Senegal: Torture: the Casamance case

Report
April 30, 1990

Senegal: Torture: the Casamance case


* During the Amnesty International mission to Senegal in October
1989, the delegates learned that an autopsy was carried out
several days after the body was buried.


4. Youssouf Badji. Aged 54, a fisherman, living in Niafoulène. The
order placing him in custody was dated 11 February 1985. The
certification drawn up on 8 March 1985 did not show the date of
hospitalisation, and gave the date of death as 7 March 1985, i.e.
three weeks after detention. The official causes of death are as
follows: "Natural death due to liver disease, the nature of which
is to be determined by histological examination". To the best of
Amnesty International's knowledge, this examination has not been
carried out.

Three other people - Malamine Badji, Alhadji Keba Sané and Lang Diédhiou - died in prison in 1987 under suspicious circumstances. No investigation has been ordered, to the best of Amnesty International's knowledge, to determine the cause of their death.

From April 1984 to February 1988, a list of six people who died after leaving prison has been brought to Amnesty International's attention; their families state that the deaths were the results of torture and ill-treatment.


4. The Government's Response to Reports of Torture

Government officials have responded in various ways to evidence of torture and to the possibility that torture might take place. In general, however, the authorities have been unwilling to order inquiries into reports of torture (possibly on the grounds that this would imply that the reports might be true). However, the 1984 United Nations Convention against Torture and Other Cruel, Inhuman and Degrading Treatment or Punishment, which came into force in 1987 and to which Senegal has been a party since 1985, places a clear obligation on the authorities to carry out an investigation whenever there are "reasonable grounds" to suspect that torture may have occurred, independently of any complaint lodged by the victim or in his/her name.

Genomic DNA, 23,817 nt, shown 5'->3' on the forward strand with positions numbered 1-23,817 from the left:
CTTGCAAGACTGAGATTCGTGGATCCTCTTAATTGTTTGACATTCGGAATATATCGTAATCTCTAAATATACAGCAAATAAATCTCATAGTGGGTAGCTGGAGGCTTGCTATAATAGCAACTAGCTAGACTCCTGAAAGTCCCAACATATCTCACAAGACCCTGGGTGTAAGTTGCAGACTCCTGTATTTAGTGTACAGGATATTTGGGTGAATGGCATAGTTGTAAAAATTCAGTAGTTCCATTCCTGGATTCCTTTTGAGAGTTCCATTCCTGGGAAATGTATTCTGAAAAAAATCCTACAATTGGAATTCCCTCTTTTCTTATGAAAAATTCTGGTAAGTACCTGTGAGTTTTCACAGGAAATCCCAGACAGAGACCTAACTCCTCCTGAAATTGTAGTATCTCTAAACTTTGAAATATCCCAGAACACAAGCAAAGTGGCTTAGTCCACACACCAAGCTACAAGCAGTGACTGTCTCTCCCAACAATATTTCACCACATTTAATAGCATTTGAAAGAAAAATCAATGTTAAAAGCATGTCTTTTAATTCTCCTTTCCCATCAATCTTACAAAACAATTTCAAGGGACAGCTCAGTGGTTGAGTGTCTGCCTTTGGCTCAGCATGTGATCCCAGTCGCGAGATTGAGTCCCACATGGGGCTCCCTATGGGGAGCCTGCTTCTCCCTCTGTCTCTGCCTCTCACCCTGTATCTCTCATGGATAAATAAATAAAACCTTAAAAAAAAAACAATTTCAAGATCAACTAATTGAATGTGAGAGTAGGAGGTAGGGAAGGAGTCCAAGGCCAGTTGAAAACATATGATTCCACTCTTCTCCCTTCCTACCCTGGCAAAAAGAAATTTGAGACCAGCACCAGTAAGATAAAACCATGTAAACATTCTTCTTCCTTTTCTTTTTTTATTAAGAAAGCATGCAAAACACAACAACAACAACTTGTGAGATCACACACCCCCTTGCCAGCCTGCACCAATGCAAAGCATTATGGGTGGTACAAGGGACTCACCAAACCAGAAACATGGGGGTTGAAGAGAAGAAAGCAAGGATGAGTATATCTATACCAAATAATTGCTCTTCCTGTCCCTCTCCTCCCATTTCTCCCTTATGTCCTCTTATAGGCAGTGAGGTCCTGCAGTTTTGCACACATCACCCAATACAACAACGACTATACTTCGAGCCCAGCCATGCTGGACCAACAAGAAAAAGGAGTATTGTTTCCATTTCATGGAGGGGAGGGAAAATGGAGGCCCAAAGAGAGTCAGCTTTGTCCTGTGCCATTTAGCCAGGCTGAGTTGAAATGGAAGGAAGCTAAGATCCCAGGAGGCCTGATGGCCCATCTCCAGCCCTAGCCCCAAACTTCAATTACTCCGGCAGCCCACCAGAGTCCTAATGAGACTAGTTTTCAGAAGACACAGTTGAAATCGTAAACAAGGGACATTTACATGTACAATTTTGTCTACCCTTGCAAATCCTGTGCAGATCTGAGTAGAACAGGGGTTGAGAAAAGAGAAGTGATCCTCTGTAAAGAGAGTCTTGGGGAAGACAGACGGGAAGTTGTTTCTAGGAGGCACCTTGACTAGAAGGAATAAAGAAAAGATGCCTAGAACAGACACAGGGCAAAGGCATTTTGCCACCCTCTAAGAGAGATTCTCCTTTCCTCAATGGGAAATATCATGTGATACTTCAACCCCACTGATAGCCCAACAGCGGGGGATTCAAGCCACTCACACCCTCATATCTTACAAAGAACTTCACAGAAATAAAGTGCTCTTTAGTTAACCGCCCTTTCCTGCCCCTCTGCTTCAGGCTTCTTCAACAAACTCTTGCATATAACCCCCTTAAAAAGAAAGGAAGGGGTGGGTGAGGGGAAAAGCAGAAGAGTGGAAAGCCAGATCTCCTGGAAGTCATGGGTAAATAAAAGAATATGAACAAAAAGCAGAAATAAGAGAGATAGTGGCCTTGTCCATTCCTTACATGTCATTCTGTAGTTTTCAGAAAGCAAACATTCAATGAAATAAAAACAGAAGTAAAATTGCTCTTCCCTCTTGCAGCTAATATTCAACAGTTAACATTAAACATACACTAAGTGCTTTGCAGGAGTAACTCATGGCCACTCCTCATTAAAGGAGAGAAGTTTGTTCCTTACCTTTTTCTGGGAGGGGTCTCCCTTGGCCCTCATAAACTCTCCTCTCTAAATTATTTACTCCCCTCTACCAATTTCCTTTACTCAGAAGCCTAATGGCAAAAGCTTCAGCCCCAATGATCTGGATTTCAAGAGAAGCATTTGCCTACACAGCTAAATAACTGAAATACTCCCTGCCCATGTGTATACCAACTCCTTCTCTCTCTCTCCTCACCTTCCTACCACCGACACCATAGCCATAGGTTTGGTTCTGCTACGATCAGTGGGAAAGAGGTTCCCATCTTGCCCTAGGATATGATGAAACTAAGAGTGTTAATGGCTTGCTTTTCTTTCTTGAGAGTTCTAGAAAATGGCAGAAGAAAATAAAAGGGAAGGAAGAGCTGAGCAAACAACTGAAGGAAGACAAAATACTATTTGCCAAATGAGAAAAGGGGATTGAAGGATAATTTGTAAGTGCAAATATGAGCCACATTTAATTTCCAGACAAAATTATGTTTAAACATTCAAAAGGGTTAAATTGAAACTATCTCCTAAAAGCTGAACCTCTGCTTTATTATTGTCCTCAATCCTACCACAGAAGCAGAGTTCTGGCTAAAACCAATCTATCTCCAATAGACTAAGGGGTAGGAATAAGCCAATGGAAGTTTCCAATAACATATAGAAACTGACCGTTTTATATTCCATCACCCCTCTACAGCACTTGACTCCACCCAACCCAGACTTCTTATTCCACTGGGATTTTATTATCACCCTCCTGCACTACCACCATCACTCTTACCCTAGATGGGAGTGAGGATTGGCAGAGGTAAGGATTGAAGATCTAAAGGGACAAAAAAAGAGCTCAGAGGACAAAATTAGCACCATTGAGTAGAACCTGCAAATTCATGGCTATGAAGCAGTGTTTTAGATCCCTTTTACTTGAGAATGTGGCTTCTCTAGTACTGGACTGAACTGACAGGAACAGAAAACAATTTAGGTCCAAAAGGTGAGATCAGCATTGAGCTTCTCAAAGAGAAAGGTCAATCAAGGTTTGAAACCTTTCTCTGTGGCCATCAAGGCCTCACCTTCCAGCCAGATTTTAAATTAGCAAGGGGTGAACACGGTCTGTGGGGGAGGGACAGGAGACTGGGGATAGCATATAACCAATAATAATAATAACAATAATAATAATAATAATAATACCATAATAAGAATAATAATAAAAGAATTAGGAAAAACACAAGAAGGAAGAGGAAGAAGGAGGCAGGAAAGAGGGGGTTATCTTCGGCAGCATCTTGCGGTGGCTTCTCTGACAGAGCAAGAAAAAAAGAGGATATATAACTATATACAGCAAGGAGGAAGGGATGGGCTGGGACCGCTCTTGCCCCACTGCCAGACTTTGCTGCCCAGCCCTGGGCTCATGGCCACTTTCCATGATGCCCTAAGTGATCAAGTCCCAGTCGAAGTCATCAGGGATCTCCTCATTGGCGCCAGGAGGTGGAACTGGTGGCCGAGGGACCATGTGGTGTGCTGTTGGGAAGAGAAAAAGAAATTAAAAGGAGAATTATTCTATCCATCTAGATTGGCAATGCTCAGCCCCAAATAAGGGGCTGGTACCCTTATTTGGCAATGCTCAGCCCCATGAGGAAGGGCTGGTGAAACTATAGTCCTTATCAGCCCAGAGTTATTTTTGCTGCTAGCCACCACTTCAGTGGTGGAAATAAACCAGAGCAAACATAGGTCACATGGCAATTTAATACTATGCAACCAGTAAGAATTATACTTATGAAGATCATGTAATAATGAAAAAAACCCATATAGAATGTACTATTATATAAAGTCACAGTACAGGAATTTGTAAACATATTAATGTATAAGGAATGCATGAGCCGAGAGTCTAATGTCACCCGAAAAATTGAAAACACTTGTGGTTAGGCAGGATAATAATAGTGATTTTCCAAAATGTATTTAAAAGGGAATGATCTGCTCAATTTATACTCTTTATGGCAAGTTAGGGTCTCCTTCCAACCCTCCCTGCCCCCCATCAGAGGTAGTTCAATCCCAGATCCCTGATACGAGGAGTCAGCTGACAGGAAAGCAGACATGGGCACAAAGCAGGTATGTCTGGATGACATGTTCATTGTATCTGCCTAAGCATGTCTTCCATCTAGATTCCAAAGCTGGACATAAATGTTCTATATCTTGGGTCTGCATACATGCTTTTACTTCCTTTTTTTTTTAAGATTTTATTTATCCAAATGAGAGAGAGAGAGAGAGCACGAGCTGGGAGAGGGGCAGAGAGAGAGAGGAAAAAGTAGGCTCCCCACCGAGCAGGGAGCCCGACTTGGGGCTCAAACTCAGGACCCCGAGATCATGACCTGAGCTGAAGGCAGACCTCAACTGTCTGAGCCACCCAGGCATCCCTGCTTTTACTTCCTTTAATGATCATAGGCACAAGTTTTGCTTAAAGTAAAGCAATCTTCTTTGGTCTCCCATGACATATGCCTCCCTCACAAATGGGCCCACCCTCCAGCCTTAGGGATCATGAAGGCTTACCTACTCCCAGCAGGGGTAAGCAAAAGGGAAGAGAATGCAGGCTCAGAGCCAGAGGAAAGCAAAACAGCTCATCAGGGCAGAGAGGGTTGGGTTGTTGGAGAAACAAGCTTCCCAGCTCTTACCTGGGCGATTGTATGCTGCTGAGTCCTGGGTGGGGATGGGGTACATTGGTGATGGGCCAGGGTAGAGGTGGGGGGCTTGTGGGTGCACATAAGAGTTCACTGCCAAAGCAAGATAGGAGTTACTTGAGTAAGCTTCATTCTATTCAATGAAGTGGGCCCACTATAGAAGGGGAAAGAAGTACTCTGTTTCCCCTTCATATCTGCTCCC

Its article 12 states:

"Each State Party shall ensure that its competent authorities proceed to a prompt and impartial investigation, wherever there is reasonable ground to believe that an act of torture has been committed in any territory under its juridisction."

In October 1988 the Senegalese Government presented its initial report about the implementation of the United Nations Convention in Senegal to the Special Committee against Torture set up under the terms of the Convention. The five-page report emphasised that torture is a criminal act in Senegal, punishable by law. However, it gave little attention to the ways in which torture could be prevented by amending detention procedures, and omitted all reference to the allegations of torture which had taken place between 1985 and 1988. This report has not yet been examined by the Committee against Torture.* ))))))))))))))))))))))))))))))))))))))))))))))))))))))))))))))))))))))))))) * Since this memorandum was prepared, the government has submitted a supplementary report to the Committee against Torture (UN doc. CAT/C/5/Add 19).

In addition to the 1987 prosecutions of police officers for beating a detainee to death, other evidence that the authorities were aware that prisoners were being tortured or ill-treated in police custody is found in a confidential prison service memorandum dated 1 March 1985 (No. 000932/DPP/OCS) to prison governors, testifying to the intensive use of torture on gendarmerie and police premises.
"For some time now, prisoners have been arriving in our establishments bearing injuries inflicted by the officers who arrested them. Some prisoners, moreover, even die in our cells, thus increasing the number of deaths, to our detriment. These situations risk discrediting us and hampering our efforts to humanise and improve the prisoner's living conditions in the prison environment...."